Counter-Framing Design is a meta-design research project whose goal is to interrogate dominant frames within the sustainability field in order to develop new structural approaches for co-sustainment and social change. We collaborate with grassroots groups engaged in ‘new economics’: innovative community-led approaches to sustaining livelihoods, which prioritize human and planetary well-being. We see sustainability as an intersecting set of issues concerning multiple communities, including marginalized groups. Counter-Framing Design builds on the emerging field of design anthropology, deploying methods across an extended time-horizon, including ethnographic field research, critical discourse analysis, visual mapping and interventions through culturally embedded design artefacts, to uncover the relationship between socio-political framing and strategic action in the sustainability field. By foregrounding counter-frames, the project aims to go beyond institutionalized forms of sustainable design and to support researchers and practitioners to achieve design solutions to implement radical change for shaping sustainable futures.

Social Change
Design Anthropology
Design Transgressions
Politics of Design
Climate Crisis
New Economics

The project is based at the Institute for Design Innovation, Loughborough University London, and is funded by a £250,000 award granted by the Arts & Humanities Research Council (AHRC). It started in February 2020 and will end in June 2022.


Citizens UK organizes communities to act together for power, social justice and the common good. Their diverse member organizations include schools, churches, mosques, synagogues, parents’ groups, health practice, charities and trade unions. They help these members to develop leaders, so they can participate in public life and hold politicians and other decision-makers to account on the issues that matter to them. Community organizing is democracy in action: winning victories that change lives and transform communities. Citizens UK’s vision is for a healthy democracy with civil society at its heart.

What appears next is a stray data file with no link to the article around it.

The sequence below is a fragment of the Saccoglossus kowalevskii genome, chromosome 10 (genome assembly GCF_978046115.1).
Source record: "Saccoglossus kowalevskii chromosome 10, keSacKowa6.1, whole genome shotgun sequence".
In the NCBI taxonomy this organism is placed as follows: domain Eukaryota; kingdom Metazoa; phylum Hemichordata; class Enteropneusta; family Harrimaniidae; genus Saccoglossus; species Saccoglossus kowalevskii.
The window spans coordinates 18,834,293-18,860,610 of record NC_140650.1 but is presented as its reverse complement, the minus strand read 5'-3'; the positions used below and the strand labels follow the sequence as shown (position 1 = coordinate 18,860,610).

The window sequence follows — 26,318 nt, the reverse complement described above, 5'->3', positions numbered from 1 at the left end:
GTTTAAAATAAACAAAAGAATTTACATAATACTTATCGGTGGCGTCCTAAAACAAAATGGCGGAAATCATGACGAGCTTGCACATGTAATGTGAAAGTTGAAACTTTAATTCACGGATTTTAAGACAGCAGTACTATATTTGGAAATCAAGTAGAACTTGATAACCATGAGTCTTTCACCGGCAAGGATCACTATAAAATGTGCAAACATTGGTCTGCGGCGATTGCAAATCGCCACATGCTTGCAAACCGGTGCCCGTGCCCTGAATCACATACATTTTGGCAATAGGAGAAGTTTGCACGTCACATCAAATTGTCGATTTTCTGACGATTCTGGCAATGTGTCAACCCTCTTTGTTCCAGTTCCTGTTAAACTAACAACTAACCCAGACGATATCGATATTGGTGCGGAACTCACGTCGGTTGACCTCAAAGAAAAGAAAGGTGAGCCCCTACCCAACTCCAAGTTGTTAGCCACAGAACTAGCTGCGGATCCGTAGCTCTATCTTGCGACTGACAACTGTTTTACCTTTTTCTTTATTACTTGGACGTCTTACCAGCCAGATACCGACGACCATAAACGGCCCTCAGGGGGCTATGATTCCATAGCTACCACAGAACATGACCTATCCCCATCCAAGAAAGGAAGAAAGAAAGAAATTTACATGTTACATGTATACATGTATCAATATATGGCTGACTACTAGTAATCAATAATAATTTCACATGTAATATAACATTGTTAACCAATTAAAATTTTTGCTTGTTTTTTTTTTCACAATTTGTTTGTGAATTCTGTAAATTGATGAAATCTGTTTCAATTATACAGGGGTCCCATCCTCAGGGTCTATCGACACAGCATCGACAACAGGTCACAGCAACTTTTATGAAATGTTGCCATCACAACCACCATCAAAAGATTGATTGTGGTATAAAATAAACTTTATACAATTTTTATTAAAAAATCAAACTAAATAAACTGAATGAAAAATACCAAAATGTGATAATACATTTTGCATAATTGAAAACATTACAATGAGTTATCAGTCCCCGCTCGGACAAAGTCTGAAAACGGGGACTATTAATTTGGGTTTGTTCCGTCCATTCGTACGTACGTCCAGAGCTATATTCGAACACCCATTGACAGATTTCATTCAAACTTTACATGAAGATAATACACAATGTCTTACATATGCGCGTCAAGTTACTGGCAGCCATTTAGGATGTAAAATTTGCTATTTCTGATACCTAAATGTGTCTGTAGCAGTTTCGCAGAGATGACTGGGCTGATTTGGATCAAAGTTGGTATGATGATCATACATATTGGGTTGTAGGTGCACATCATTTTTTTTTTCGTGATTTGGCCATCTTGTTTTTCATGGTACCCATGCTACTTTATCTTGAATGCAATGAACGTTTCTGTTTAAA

Echo is an Economy of Hours: a marketplace without the money. Members buy and sell their skills, services and resources they have for those that they need, using a currency called Echoes. Echo is an online marketplace, but their passion is in fostering offline connections, strengthening relationships in and between communities; these relationships are key to community cohesion and resilience, enabling people to live more empowered, creative and connected lives. Echo is a network of 5500+ members, ranging from local residents right up to large corporates, all trading with Echoes.


Public Works is a not-for-profit critical design practice set up in 2004 that occupies the terrain in-between architecture, art and performance. Together with an interdisciplinary network, they re-work the city’s opportunities towards citizen-driven development and nurture their rights over the city. Public Works’ projects are interested in what constitutes civic in the city and how to re-design structures that restrict it. They create long sustained relationships that build commonality, trust and enable co-authorship. Outputs include discursive events, research, campaigns, urban strategies, participatory art and architecture across all scales.